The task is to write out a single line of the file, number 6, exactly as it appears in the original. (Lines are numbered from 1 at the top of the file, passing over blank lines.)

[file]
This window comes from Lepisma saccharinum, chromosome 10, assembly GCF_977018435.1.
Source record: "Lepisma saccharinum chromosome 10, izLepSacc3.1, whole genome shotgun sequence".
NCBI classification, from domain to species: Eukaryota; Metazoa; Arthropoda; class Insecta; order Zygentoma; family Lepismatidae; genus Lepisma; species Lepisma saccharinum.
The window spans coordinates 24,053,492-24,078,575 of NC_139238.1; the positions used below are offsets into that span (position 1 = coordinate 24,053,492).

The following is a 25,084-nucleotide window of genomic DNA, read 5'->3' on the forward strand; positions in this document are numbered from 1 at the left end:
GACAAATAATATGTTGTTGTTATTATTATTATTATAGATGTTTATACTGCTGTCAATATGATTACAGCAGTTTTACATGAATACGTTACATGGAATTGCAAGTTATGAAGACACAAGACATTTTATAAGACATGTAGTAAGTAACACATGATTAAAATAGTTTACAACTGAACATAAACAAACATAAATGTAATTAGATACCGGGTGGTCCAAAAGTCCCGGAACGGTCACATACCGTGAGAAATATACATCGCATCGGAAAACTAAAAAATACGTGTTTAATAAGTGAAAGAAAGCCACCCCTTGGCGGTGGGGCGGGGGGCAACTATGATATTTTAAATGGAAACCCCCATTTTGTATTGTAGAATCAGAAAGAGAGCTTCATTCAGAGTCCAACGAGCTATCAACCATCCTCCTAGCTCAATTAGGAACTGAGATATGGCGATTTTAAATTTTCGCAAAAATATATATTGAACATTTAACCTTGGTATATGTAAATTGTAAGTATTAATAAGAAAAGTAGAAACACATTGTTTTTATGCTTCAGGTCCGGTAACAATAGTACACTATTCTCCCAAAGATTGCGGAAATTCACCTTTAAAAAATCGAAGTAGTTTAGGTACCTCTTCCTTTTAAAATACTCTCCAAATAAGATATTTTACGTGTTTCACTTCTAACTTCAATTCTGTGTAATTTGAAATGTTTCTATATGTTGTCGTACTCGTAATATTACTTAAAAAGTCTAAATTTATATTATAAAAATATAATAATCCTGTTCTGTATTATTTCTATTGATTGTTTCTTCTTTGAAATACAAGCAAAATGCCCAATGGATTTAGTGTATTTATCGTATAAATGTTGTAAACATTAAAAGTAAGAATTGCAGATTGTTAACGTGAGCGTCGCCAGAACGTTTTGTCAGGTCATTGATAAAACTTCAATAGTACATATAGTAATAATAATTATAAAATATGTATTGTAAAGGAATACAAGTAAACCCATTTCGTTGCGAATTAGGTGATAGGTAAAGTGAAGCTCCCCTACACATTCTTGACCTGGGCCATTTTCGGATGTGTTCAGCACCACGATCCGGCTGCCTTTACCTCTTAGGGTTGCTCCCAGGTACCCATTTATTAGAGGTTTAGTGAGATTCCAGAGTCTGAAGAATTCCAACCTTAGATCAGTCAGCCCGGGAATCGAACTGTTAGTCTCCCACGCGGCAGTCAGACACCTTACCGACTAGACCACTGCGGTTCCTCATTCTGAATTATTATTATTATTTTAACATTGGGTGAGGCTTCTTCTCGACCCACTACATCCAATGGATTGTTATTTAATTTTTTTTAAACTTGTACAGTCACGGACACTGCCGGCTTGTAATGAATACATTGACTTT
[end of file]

GACAAATAATATGTTGTTGTTATTATTATTATTATAGATGTTTATACTGCTGTCAATATGATTACAGCAGTTTTACATGAATACGTTACATGGAATTGCAAGTTATGAAGACACAAGACATTTTATAAGACATGTAGTAAGTAACACATGATTAAAATAGTTTACAACTGAACATAAACAAACATAAATGTAATTAGATACCGGGTGGTCCAAAAGTCCCGGAACGGTCACATACCGTGAGAAATATACATCGCATCGGAAAACTAAAAAATACGTGTTTAATAAGTGAAAGAAAGCCACCCCTTGGCGGTGGGGCGGGGGGCAACTATGATATTTTAAATGGAAACCCCCATTTTGTATTGTAGAATCAGAAAGAGAGCTTCATTCAGAGTCCAACGAGCTATCAACCATCCTCCTAGCTCAATTAGGAACTGAGATATGGCGATTTTAAATTTTCGCAAAAATATATATTGAACATTTAACCTTGGTATATGTAAATTGTAAGTATTAATAAGAAAAGTAGAAACACATTGTTTTTATGCTTCAGGTCCGGTAACAATAGTACACTATTCTCCCAAAGATTGCGGAAATTCACCTTTAAAAAATCGAAGTAGTTTAGGTACCTCTTCCTTTTAAAATACTCTCCAAATAAGATATTTTACGTGTTTCACTTCTAACTTCAATTCTGTGTAATTTGAAATGTTTCTATATGTTGTCGTACTCGTAATATTACTTAAAAAGTCTAAATTTATATTATAAAAATATAATAATCCTGTTCTGTATTATTTCTATTGATTGTTTCTTCTTTGAAATACAAGCAAAATGCCCAATGGATTTAGTGTATTTATCGTATAAATGTTGTAAACATTAAAAGTAAGAATTGCAGATTGTTAACGTGAGCGTCGCCAGAACGTTTTGTCAGGTCATTGATAAAACTTCAATAGTACATATAGTAATAATAATTATAAAATATGTATTGTAAAGGAATACAAGTAAACCCATTTCGTTGCGAATTAGGTGATAGGTAAAGTGAAGCTCCCCTACACATTCTTGACCTGGGCCATTTTCGGATGTGTTCAGCACCACGATCCGGCTGCCTTTACCTCTTAGGGTTGCTCCCAGGTACCCATTTATTAGAGGTTTAGTGAGATTCCAGAGTCTGAAGAATTCCAACCTTAGATCAGTCAGCCCGGGAATCGAACTGTTAGTCTCCCACGCGGCAGTCAGACACCTTACCGACTAGACCACTGCGGTTCCTCATTCTGAATTATTATTATTATTTTAACATTGGGTGAGGCTTCTTCTCGACCCACTACATCCAATGGATTGTTATTTAATTTTTTTTAAACTTGTACAGTCACGGACACTGCCGGCTTGTAATGAATACATTGACTTT